Perhaps the most concerning aspect of Mr Rudd’s new Minister for the Environment, Heritage and the Arts is not only that the minister appears to have no teeth for his work but that he has become a prima donna for the photographic journalists of Australia. Back in December, it was interesting to note that, while only an irrelevant bystander to the main game at the climate change conference in Bali, Mr Garrett nevertheless managed to secure a constant flow of superficial media coverage throughout that important conference. But, unfortunately, his media opportunities were primarily photo opportunities rather than moments to be seized to pursue major issues of climate change policy for his government. The Prime Minister, along with the newly appointed Minister for Climate Change and Water, Senator Wong, did the hard yards in Bali and provided the level of serious leadership one might have expected to have come from the cabinet-ranked minister for the environment. Mr Garrett’s presence in Bali was beautifully expressed by Mr Rudd when, just prior to the conference, he was asked on radio what Mr Garrett’s role would be in Bali. His reply was:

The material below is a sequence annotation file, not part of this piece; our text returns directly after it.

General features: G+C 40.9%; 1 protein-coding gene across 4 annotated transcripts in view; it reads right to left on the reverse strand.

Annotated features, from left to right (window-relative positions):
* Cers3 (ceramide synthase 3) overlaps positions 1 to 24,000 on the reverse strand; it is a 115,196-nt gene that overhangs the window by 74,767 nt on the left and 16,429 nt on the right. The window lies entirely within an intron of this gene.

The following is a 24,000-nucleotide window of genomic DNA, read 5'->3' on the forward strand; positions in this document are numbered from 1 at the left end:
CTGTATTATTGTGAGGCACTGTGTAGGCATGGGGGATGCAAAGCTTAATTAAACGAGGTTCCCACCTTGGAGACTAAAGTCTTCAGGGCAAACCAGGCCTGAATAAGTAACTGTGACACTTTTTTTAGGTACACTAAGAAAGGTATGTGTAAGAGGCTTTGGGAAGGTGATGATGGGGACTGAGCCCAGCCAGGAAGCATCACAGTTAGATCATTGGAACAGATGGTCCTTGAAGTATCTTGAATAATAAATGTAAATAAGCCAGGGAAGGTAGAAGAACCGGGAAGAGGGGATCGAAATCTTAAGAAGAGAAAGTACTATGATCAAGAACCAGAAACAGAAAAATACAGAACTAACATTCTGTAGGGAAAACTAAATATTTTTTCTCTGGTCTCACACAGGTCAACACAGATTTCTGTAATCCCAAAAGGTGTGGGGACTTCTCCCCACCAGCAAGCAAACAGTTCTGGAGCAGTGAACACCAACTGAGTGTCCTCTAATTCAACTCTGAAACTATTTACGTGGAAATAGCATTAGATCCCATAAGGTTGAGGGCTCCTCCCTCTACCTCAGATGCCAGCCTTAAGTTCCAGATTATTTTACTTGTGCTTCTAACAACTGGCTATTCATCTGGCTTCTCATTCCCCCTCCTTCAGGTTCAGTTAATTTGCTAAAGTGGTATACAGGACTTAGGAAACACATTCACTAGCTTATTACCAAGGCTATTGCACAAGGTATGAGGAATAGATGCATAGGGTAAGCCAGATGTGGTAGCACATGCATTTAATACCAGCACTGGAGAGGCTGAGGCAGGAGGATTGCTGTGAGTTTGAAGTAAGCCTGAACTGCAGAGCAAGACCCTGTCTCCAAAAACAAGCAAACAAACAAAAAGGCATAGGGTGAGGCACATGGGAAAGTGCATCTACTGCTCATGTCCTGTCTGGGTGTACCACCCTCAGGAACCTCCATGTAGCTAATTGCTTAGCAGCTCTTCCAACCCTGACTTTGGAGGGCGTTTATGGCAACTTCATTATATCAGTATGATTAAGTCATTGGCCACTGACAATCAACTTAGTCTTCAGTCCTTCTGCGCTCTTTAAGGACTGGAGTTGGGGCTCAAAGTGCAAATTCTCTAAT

When I go to Bali, I’ll be there. Penny Wong as the principal negotiator will be there and Peter Garrett will be attending as well.

‘Attending as well’, indeed—but seemingly mainly for photo opportunities.